Brandon Miller Quoted on Unconscious Bias at the NC Tech Summit
Diversity Chair and manager, Brandon Miller presented this past week at the North Carolina Technology Association hosted Diversity and Inclusion in Tech Summit. Brandon Miller’s presentation was after quoted in the Charlotte Business Journal around unconscious bias in the workplace and diversity and inclusion. An excerpt from the article is included below.
…She said diversity and inclusion have progressed with each generation. Generation X cracked into diversity, noticing those differences among employees. Millenials took it a step further with inclusion to make those differences count, Solomon said. She said Generation Z is taking another step forward with conversations about equity – being intentional about the identified differences.
Solomon noted an ageism problem in the tech industry. Those companies tend to hire younger workers, although studies show older workers can provide just as much value. She said the industry needs to manage these biases, intended or not.
Unconscious bias was a big topic at one of the Summit’s breakout sessions. Unconscious bias happens when people buy into stereotypes without realizing it.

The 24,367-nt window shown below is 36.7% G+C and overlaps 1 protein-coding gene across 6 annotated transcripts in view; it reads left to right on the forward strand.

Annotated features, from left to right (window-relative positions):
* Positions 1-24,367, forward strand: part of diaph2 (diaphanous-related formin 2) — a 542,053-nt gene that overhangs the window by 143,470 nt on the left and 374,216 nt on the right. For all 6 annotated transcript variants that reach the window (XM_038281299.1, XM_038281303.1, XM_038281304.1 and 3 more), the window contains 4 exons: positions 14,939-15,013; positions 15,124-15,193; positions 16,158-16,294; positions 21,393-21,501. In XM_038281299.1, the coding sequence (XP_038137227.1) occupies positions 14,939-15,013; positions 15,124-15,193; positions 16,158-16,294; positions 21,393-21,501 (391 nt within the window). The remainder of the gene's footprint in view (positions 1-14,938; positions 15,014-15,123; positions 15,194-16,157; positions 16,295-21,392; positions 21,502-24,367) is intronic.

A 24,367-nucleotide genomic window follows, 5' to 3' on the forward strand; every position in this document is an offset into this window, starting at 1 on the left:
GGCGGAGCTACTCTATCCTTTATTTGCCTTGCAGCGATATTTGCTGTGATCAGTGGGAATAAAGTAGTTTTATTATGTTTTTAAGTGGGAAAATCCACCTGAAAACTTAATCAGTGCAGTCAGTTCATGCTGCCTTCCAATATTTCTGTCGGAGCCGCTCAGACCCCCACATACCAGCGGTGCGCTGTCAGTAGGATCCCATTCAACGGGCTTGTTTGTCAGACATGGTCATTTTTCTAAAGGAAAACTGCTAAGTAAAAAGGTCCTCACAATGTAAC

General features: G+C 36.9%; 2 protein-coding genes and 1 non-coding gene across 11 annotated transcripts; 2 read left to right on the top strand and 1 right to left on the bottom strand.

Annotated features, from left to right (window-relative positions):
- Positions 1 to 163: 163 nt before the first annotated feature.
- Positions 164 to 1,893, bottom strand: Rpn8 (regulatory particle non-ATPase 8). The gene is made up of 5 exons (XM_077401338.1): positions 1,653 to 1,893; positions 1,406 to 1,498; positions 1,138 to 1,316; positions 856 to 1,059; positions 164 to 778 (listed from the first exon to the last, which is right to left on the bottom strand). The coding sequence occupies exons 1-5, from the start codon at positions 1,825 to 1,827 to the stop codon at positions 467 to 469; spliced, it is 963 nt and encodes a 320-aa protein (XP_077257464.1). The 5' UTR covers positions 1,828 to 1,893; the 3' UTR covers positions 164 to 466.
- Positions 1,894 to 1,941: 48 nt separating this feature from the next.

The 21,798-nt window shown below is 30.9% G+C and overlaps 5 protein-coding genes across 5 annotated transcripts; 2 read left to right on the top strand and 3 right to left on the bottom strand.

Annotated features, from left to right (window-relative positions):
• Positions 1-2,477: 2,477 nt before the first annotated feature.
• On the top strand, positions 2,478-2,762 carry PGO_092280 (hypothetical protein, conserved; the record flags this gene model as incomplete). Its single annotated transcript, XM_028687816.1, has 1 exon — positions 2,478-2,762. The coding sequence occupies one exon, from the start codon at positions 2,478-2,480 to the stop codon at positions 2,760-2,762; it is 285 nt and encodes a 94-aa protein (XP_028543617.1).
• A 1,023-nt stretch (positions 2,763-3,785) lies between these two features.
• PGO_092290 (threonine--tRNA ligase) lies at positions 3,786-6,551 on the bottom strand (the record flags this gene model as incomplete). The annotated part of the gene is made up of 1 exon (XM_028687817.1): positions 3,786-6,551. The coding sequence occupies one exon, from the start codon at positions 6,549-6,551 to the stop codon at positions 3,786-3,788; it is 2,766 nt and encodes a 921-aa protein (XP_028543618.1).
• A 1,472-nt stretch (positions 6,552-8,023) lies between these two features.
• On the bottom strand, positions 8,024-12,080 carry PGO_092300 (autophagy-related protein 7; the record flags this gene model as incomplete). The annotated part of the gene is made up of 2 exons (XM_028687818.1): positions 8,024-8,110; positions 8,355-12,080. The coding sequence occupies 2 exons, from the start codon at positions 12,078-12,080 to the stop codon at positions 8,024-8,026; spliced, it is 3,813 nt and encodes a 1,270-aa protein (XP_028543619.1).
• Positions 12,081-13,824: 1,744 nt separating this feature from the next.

There are more than 150 types of unconscious bias, said Brandon Miller, manager and diversity chair at Clarkston Consulting. One example is similarity bias – people prefer what is like them. Miller said Clarkston hosts bias training, where employees discuss how experiences affect their behavior or how culture shapes their world view.
People do not like to be told they are wrong, Miller said.
“You don’t see it until you see it, and then once you see it, you start seeing it everywhere you go,” said Alex Manzo, a front end developer at Savas Labs. ” i think one of the biggest things is surrounding yourself with people with diverse viewpoints and different life experiences.”
…Leaders need to hold each other accountable on transparency. They need to ask a lot of questions. She encouraged companies to publish applicant data to reveal any gaps in the pipeline, for example. Transparency will help companies have the tough conversations and make more progress. It will also allow employees to see visible changes.
Read the full article highlighting diversity and inclusion here.